Menu Close

Articles on SARS-CoV-2

Displaying 1 - 20 of 303 articles

The new SARS-CoV-2 variant’s increased transmissibility is believed to come from a change in the spike protein, visible here in yellow under an electron microscope. National Institute of Allergies and Infectious Diseases

How to stay safe with a new fast-spreading coronavirus variant on the loose

The new variant has been estimated to be 50% more transmissible. It's already been detected in at least 10 US states.
By mid-January, only about a quarter of the COVID-19 vaccines distributed for U.S. nursing homes through the federal program had reached people’s arms. Paul Bersebach/MediaNews Group/Orange County Register via Getty Images

The simple reason West Virginia leads the nation in vaccinating nursing home residents

West Virginia's success holds some important lessons for other states and the rest of the COVID-19 vaccine rollout.
Getting vaccines to rural and hard-to-reach areas is critical for public health and ethical reasons. Hector Roqueta Rivero/Moment via Getty Images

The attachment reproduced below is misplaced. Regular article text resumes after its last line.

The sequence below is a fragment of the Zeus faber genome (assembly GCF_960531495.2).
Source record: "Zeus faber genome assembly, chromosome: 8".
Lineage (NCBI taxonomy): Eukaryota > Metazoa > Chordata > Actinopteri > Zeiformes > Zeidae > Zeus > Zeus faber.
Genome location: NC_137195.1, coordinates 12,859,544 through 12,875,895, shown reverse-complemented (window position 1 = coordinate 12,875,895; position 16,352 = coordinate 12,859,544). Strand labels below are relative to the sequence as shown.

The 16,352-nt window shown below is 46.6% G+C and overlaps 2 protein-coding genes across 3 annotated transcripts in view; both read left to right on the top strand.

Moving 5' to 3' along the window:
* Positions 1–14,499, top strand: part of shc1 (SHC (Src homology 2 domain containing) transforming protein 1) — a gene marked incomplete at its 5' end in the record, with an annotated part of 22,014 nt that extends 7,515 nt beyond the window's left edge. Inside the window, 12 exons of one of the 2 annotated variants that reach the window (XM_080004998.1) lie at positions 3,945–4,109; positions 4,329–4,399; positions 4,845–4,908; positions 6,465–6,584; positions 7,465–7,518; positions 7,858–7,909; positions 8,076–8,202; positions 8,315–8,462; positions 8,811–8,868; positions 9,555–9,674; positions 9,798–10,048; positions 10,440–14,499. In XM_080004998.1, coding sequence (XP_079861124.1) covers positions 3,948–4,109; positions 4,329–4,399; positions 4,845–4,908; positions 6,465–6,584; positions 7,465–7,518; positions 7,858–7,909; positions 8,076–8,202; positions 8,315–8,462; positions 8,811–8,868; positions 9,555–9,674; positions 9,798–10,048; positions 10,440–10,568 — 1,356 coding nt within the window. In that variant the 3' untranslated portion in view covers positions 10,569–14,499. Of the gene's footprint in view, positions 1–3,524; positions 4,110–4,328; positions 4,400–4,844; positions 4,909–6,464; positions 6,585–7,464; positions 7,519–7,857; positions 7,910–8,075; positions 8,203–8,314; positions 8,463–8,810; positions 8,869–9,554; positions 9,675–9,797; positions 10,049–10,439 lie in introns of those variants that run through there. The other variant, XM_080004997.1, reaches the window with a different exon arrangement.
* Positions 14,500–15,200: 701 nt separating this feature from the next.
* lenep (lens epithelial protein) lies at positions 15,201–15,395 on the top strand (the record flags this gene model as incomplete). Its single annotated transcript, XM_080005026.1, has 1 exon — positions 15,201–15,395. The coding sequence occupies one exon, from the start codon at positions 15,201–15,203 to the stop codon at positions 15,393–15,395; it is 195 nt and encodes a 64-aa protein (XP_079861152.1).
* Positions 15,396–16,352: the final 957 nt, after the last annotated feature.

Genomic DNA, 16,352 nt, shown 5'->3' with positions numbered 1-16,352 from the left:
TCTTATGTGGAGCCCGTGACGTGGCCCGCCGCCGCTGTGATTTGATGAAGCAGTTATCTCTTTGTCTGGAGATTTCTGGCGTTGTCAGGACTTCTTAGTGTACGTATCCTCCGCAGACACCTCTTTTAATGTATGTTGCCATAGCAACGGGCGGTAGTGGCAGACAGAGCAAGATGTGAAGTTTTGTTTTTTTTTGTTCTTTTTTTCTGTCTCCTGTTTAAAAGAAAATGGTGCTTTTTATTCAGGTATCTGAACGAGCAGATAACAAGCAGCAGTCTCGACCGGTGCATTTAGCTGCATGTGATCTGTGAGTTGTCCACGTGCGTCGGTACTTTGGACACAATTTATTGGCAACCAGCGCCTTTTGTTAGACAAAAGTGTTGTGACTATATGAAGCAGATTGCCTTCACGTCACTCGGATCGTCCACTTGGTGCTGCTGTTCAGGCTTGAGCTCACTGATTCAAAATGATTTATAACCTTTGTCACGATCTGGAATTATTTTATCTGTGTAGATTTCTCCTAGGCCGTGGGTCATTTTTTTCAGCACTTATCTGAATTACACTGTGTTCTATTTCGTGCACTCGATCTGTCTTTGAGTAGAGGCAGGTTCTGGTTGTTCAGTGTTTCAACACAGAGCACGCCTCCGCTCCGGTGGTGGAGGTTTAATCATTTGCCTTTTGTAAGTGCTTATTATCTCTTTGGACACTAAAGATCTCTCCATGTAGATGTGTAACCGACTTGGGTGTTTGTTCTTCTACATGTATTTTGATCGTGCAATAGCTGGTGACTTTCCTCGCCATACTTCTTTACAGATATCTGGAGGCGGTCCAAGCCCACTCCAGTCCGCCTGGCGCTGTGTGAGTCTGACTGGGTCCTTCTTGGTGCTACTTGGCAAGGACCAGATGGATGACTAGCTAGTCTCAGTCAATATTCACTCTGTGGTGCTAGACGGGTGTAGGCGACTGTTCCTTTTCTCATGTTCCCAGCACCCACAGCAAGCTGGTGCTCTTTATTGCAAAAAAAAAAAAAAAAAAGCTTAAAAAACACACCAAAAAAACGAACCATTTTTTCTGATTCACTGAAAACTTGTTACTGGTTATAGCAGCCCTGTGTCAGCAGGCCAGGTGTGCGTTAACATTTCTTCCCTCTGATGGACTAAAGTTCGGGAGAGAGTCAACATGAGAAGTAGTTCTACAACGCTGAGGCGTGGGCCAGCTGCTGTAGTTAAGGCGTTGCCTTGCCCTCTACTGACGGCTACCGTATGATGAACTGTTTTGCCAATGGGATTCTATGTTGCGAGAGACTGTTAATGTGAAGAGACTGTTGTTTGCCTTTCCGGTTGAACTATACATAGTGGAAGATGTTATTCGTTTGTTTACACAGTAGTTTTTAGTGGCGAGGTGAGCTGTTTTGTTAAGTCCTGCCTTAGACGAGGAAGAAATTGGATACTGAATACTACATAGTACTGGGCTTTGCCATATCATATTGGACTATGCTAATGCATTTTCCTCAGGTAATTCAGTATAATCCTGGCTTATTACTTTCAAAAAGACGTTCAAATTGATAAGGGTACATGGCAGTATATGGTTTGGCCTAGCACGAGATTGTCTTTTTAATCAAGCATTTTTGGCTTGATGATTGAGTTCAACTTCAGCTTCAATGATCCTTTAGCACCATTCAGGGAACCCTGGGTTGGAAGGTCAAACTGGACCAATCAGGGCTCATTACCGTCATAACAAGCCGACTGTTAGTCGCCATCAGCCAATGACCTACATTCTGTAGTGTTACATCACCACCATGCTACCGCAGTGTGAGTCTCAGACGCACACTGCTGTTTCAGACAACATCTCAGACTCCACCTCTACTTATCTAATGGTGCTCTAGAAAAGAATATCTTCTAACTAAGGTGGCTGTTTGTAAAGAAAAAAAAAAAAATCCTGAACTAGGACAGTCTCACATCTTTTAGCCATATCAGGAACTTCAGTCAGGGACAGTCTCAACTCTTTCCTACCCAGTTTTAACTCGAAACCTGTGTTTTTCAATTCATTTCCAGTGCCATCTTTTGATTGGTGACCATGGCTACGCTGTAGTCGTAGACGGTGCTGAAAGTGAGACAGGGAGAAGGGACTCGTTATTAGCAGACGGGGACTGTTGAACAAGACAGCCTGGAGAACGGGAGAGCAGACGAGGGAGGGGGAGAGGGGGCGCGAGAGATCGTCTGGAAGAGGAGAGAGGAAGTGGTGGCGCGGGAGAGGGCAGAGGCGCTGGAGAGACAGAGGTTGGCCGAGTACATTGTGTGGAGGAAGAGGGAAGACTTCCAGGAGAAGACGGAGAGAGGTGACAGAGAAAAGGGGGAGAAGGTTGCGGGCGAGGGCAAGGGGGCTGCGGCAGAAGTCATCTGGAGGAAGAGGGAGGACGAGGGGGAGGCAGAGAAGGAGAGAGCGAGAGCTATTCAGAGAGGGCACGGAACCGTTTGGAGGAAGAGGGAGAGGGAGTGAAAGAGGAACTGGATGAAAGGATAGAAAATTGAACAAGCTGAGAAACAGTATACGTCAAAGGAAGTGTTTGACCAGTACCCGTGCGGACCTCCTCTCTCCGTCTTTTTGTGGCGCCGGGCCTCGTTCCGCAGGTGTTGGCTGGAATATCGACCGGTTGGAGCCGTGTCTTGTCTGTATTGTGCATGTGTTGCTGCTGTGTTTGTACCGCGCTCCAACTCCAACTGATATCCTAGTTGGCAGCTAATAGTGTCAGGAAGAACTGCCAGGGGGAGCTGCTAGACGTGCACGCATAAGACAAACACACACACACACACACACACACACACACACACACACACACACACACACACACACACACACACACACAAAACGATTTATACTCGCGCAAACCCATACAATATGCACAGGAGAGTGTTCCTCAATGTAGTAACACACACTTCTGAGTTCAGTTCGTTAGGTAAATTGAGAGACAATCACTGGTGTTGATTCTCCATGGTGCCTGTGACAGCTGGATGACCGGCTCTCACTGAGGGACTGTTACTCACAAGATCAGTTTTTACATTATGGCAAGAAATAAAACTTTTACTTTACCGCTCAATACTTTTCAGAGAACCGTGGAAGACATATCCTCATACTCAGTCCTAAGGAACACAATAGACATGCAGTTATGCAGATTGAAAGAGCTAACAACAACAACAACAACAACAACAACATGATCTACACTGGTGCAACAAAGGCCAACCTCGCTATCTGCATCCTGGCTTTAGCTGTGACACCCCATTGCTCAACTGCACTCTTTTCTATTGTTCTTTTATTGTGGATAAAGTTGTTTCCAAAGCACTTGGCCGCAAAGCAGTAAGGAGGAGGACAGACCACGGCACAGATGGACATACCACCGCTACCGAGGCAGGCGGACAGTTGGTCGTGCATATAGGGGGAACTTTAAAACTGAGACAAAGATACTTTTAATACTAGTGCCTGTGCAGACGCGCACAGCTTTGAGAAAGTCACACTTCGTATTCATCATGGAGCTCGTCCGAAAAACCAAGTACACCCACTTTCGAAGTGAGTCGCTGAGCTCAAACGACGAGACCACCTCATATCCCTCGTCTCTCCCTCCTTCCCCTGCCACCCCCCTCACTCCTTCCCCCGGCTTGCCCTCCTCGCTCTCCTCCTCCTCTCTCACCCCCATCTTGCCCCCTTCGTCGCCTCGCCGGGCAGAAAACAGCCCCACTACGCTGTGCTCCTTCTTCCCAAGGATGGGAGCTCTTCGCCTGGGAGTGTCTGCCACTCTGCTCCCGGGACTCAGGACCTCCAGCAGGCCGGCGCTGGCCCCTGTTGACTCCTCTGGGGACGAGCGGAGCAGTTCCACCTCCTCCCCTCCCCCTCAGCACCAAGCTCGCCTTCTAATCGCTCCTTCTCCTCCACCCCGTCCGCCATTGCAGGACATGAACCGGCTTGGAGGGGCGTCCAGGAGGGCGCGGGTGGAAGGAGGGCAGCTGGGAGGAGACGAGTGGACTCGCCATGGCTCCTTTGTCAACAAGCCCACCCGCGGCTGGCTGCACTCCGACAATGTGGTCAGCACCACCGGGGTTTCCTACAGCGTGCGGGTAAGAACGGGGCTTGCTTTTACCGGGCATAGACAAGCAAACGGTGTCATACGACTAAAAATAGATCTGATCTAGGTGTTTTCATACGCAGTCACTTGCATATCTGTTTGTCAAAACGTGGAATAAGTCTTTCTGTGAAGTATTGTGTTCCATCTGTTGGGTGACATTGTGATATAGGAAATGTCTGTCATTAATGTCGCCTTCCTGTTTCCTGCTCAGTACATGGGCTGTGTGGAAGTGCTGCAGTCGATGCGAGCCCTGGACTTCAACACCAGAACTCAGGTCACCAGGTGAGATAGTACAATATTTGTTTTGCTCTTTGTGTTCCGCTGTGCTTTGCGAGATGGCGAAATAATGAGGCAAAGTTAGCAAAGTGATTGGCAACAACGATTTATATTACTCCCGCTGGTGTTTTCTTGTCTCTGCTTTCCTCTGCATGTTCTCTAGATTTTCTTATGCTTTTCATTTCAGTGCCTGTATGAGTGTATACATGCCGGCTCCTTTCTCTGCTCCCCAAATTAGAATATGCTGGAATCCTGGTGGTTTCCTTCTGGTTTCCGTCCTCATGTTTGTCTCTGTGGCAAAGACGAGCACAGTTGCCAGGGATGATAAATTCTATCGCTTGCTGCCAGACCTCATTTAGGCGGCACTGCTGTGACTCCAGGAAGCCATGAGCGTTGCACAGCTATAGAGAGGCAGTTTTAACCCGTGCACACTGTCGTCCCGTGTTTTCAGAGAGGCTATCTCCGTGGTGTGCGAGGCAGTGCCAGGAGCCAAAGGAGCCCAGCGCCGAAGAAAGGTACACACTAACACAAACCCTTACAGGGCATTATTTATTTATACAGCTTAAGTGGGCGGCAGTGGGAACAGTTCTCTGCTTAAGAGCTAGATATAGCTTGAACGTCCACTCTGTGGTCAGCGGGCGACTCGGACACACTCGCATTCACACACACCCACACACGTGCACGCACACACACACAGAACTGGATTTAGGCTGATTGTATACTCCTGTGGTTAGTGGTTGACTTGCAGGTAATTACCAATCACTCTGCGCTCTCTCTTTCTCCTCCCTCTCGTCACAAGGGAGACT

The cold supply chain can’t reach everywhere – that’s a big problem for equitable COVID-19 vaccination

So far, the only COVID-19 vaccines authorized for use need to be kept frozen. But there are many places in the world that can't support a cold supply chain.
On Dec. 8, 2020, the first members of the public were given doses of a coronavirus vaccine. AP Photo/Frank Augstein, Pool

International Statistic of the Year: Race for a COVID-19 vaccine

The coronavirus vaccine was developed faster than any vaccine in history. It took just 332 days from the first sequencing of the virus genome to the first vaccines given to the public.
The number one scientific breakthrough for 2020: multiple vaccines to prevent COVID-19. Philippe Raimbault/Photodisc via Getty Images

The top scientific breakthrough for 2020 was understanding SARS-CoV-2 and how it causes COVID-19 – and then developing multiple vaccines

The development of multiple vaccines against the virus that causes COVID-19 has been hailed as the breakthrough of 2020. But there were many more supporting discoveries that made this possible.
Suddenly unable to smell your morning coffee? You likely have COVID-19. Kseniya Ovchinnikova/Moment via Getty Images

Daily DIY sniff checks could catch many cases of COVID-19

COVID-19 patients often lose their sense of smell and taste. This is rare for a viral infection. At-home smell tests could be used as a screening tool and help slow the spread of the coronavirus.

Top contributors

More